• Dallas Stars sign Dillon Heatherington to a one-year, $700,000 deal.

• Vegas Golden Knights sign Malcolm Subban to a one-year, $850,000 deal. (Link)

July 8
• Chicago Blackhawks sign Kirby Dach to a three-year, $2.775 million entry-level deal.

• Colorado Avalanche signs Ryan Graves to a one-year, $735,000 deal.

• Dallas Stars sign Gavin Bayreuther to a one-year, $700,000 deal.

• St. Louis Blues sign Zach Sanford to a two-year, $3 million deal, avoiding arbitration.

• San Jose Sharks sign Kevin Labanc to a one-year, $1 million deal. (Link)

• Vancouver Canucks sign Francis Perron to a one-year, $715,000 deal.

July 7
• Arizona Coyotes sign Victor Soderstrom to a three-year, $4.755 million entry-level contract.

• Tampa Bay Lightning sign Gemel Smith to a one-year, $700,000 deal.

July 6
• Boston Bruins sign Peter Cehlárik to a one-year, $700,000 deal.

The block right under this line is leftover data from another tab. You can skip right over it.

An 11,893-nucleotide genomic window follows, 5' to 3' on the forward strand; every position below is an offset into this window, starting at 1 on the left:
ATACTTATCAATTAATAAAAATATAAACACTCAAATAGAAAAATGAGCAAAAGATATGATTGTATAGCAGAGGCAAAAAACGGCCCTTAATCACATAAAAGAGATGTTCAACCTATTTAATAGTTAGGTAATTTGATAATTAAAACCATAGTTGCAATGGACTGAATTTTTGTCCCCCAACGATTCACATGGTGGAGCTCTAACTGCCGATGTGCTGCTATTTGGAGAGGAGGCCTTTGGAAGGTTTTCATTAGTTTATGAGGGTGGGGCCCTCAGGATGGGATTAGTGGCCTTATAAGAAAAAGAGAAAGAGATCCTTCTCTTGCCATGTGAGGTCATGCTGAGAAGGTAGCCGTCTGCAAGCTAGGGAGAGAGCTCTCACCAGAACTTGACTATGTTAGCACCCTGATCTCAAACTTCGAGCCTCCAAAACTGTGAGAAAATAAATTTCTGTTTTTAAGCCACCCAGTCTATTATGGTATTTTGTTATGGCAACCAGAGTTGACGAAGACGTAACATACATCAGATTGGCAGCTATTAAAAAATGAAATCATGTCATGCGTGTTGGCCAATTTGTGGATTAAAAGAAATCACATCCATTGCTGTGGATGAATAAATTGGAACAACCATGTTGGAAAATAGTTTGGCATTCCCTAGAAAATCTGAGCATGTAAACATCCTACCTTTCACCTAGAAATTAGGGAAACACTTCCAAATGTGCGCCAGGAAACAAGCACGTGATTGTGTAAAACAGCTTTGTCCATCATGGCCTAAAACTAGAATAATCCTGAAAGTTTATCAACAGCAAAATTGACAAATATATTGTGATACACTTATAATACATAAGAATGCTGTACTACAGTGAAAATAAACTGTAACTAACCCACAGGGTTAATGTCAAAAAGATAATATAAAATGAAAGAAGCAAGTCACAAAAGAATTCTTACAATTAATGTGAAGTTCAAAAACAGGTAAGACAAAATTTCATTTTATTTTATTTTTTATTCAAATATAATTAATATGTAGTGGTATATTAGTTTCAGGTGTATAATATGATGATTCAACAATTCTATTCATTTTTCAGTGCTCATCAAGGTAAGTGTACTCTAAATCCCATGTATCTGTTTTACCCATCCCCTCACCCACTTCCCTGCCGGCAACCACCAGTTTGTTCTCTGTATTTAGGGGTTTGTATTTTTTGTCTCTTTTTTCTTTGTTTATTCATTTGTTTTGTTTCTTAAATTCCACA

• Buffalo Sabres sign Marcus Johansson to two-year, $9 million deal. (Link)

July 5
• Anaheim Ducks sign Andreas Martinsen to a one-year, $750,000 deal.

• Buffalo Sabres re-sign Zemgus Girgensons to one-year, $1.6 million deal.

• Colorado Avalanche re-signs Nikita Zadorov to one-year, $3.2 million deal.

• Columbus Blue Jackets sign Scott Harrington to a three-year, $4.9 million deal.

• Los Angeles Kings sign Mario Kempe to a one-year, $700,000 deal.

• Montreal Canadiens sign Nick Cousins to one-year, $1 million deal.

• Tampa Bay Lightning re-sign Cedric Paquette to two-year, $3.3 million deal.

• Vancouver Canucks sign Josh Leivo to a one-year, $1.5 million deal.

July 4
• Arizona Coyotes sign Hudson Fasching to a two-year, $1.475 million deal.

• Florida Panthers sign Kevin Roy to a one-year, $850,000 deal.

• Montreal Canadiens sign Ben Chiarot to a three-year, $10.5 million deal. (Link)

• Toronto Maple Leafs sign Cody Ceci to a one-year, $4.5 million deal. (Link)

• Toronto Maple Leafs sign Alexander Kerfoot to a four-year, $14 million deal. (Link)

• Vancouver Canucks sign Justin Bailey to a one-year, $700,000 deal.

July 3
• Montreal Canadiens sign Phil Varone to a one-year, $700,000 deal.